How is Game of Thrones Neo-orientalist?

Game of Thrones is one of the most popular shows of this decade and it enjoys a huge fan base that adores the show for its rich storyline. Neo-orientalism is a new and subtle version of orientalism that has been used to depict Middle Eastern, South Asian, and East Asian cultures (the eastern world). Game of Thrones portrays ideas related to a white man’s burden in such a subtle manner that you might think it’s not the least bit postcolonial. The fact that the Iron Throne is in Westeros while other countries have a savage population governed by rulers who don’t care much about the welfare of the people says a lot about how the rightful rulers and their cause has been legitimised.

The portrayal of people living in the East (beyond the Narrow Sea) is one of the very few things that can’t be historically placed despite the fact that most other places can be. It is a show that is based on the story of a medieval Europe and a timeless Asia and Africa with fluid boundaries where both black and brown people reside with little unity and great regard for the ruler for the most part. The Dothraki, for example are a tattooed tribe who decide their leaders based on strength and expertise in killing. They are portrayed as savages who have rituals that don’t make sense and the primary form of physical relationships that the Dothraki seem to indulge in is mostly non-consensual. They seem to lack cultural invention and don’t have much interest in conquering territories that are beyond the Narrow Sea. They don’t have any kind of regard for the women in the tribe unless someone as seemingly powerful as the Mother of Dragons comes along. With the exception of Khal Drogo there isn’t any mention of any kind of romantic relationship for the most part. Dothraki marriages involve murder as a ceremonial ritual. There is no word for thank you in the Dothraki which goes on to say that there is not much desire in terms of moral expression on the part of the Dothraki.

Daenerys Targaryen is the Mother of Dragons and the Breaker of Chains. She rescues a group of innocent brown and black people from the clutches of brown and white masters who have trivialised the identities of the slaves for centuries. While there is no such mention of slavery distinctively occuring in Asia, but this narration of slavery is very neo-orientalist in nature. The crowds of black and brown people proclaiming the Mother of Dragons as their mother is not controversial because there are only a few white people in the crowd. She handles the issues of the so-called slaves better than the evil masters ever could and also preaches the idea that slaves are also humans and they ought to be treated as equals instead of being terrorised and crucified. This is a very neo-orientalist idea because there is some sort of token representation to evade the allegation of orientalism. She is the liberator for all these people who aren’t exactly capable of doing much that extends beyond their physical strength certainly not a rebellion against the masters. They are made human, liberated and educated by the Khaleesi’s grace. Their opposition to this liberation isn’t really emphasised until the Sons of the Harpy come into the picture but since they are funded by the masters the ‘free’ people of Yunkai, Astapor and Mereen pledge to serve Khaleesi to the end of their days or until they die.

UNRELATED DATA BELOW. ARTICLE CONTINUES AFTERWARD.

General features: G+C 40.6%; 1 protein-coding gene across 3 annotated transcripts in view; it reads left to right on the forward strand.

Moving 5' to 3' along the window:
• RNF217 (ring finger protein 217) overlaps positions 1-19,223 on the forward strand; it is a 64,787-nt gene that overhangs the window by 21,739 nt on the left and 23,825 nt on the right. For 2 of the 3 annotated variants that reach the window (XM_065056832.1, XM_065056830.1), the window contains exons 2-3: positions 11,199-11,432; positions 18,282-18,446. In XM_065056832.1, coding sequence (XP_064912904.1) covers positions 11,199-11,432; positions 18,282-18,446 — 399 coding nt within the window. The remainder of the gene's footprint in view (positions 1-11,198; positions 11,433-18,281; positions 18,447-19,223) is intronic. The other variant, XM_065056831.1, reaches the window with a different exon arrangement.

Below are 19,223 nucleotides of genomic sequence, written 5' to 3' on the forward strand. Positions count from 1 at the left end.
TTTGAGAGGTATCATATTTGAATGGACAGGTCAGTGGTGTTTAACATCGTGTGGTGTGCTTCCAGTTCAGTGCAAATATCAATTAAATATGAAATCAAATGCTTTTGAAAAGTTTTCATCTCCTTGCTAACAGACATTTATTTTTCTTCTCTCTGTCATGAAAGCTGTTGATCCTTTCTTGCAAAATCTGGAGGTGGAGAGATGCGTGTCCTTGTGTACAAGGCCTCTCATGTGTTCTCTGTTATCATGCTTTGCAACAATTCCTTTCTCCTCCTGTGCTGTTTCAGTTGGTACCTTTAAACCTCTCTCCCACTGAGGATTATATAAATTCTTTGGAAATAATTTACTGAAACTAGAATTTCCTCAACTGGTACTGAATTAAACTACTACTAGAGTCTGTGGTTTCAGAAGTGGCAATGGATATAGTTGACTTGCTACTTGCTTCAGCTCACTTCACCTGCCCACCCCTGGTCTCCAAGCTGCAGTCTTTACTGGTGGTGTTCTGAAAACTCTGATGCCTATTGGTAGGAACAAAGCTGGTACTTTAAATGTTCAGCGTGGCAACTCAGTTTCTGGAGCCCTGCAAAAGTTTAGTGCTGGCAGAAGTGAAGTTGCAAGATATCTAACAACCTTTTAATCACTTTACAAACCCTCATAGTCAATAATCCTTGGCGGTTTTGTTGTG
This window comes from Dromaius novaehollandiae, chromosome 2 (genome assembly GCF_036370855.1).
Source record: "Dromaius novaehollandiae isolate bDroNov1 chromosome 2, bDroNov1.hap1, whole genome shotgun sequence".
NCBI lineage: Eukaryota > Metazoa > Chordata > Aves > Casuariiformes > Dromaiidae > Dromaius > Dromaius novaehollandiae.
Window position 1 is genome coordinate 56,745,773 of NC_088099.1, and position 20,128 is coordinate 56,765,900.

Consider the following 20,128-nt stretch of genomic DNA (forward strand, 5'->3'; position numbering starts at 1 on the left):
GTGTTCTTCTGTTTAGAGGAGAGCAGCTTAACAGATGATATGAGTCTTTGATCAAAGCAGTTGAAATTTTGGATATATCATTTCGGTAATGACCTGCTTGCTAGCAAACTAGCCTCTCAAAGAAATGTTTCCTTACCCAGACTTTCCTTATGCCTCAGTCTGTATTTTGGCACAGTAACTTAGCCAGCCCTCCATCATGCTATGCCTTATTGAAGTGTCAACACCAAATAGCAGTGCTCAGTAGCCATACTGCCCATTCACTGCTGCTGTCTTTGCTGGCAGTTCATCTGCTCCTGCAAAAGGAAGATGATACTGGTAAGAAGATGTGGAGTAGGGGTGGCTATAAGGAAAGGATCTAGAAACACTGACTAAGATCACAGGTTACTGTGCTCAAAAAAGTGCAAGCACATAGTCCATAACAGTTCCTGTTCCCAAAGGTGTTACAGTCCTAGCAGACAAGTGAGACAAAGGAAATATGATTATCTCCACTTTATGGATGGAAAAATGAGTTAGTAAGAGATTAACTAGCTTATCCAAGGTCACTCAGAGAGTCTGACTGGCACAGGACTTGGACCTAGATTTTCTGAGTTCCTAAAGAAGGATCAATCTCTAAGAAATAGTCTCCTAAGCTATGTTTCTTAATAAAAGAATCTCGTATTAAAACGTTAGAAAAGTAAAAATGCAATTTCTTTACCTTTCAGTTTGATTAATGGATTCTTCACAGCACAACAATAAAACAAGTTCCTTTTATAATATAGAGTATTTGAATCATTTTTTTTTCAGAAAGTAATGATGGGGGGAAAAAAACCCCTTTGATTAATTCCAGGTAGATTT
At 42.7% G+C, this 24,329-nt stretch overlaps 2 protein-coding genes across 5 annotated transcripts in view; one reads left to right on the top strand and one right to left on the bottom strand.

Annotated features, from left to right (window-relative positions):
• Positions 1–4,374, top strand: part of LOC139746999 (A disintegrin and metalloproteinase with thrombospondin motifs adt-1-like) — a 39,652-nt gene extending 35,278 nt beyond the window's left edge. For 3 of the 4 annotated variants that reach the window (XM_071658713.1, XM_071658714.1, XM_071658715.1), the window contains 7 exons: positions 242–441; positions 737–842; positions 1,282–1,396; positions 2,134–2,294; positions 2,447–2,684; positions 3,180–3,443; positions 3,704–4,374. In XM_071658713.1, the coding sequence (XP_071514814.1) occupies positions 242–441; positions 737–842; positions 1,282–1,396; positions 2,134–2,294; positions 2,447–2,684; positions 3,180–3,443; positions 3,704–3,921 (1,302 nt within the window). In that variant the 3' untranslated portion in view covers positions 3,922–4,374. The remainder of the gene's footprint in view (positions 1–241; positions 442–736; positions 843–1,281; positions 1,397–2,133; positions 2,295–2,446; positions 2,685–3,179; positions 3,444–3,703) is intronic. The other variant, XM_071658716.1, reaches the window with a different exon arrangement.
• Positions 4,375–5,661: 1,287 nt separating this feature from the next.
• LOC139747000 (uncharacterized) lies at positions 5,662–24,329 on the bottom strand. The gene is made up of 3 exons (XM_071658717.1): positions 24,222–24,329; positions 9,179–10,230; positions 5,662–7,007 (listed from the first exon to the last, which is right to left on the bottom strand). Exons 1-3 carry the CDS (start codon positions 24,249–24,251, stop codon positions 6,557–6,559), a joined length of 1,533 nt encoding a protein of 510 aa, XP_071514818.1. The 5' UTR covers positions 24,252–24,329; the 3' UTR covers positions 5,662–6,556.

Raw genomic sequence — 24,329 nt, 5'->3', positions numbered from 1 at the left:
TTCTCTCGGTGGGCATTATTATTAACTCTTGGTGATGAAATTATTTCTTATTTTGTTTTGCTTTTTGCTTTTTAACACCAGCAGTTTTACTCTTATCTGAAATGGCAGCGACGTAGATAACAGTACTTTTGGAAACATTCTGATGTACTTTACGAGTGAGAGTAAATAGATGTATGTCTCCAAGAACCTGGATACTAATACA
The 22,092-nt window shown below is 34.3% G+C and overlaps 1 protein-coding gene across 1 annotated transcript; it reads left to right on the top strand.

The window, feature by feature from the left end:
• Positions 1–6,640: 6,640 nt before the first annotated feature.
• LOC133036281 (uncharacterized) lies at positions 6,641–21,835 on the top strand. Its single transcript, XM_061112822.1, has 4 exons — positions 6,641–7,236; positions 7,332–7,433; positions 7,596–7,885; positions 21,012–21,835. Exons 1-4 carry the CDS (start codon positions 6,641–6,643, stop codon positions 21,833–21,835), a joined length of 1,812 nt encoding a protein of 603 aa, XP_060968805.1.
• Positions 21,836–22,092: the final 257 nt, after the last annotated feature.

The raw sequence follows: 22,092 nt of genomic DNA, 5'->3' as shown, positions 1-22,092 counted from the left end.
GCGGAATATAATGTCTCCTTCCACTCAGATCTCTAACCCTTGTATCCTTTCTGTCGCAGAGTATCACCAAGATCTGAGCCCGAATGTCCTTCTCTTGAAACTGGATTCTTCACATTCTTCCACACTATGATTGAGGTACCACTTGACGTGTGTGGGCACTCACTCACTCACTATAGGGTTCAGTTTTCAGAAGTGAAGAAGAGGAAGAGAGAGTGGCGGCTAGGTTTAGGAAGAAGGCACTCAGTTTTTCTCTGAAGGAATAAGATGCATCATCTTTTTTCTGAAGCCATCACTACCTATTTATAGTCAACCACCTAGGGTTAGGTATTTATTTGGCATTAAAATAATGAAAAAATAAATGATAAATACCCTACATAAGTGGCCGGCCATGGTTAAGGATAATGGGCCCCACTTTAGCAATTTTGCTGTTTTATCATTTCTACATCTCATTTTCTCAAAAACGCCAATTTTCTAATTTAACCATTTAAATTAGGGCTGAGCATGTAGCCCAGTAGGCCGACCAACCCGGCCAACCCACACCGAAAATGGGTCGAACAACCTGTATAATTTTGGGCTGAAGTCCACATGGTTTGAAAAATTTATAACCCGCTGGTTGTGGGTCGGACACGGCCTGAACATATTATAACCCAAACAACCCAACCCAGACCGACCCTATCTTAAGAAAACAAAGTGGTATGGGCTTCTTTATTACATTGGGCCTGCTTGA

The world across Westeros is a timeless orient, plagued by a savage population that is led by undeserving and equally savage leaders. The concept of slavery is very conveniently attributed to those who live beyond the Narrow Sea while it was prevalent in many parts of the West and the Atlantic slave trade originated from the European continent. The people who live in the Dorne pride themselves over the fact that they are able to resist imperial control and they specialise in poison which is so convenient because they are bad people who plot and plan murders but they are also traders. There is a sad attempt of mimicry on the part of the slaves and people from Dorne which eventually puts them in a difficult position. There is a very obvious attempt to show racial salvation and the subtleties of neo-orientalism hint at a certain kind of decolonization which is yet to happen. Such portrayals would be problematic if all these colonial brutalities or liberations were granted to a population of white people instead of the ‘brown’ and ‘black’ slaves.

Game of Thrones doesn’t disappoint those who are interested in the idea of the white man’s burden and the west as the kind liberator in a postcolonial world but for those of you who are eagerly waiting for the next season, pause and reflect on what it means to a brown audience.

Picture Credits : Deviantart

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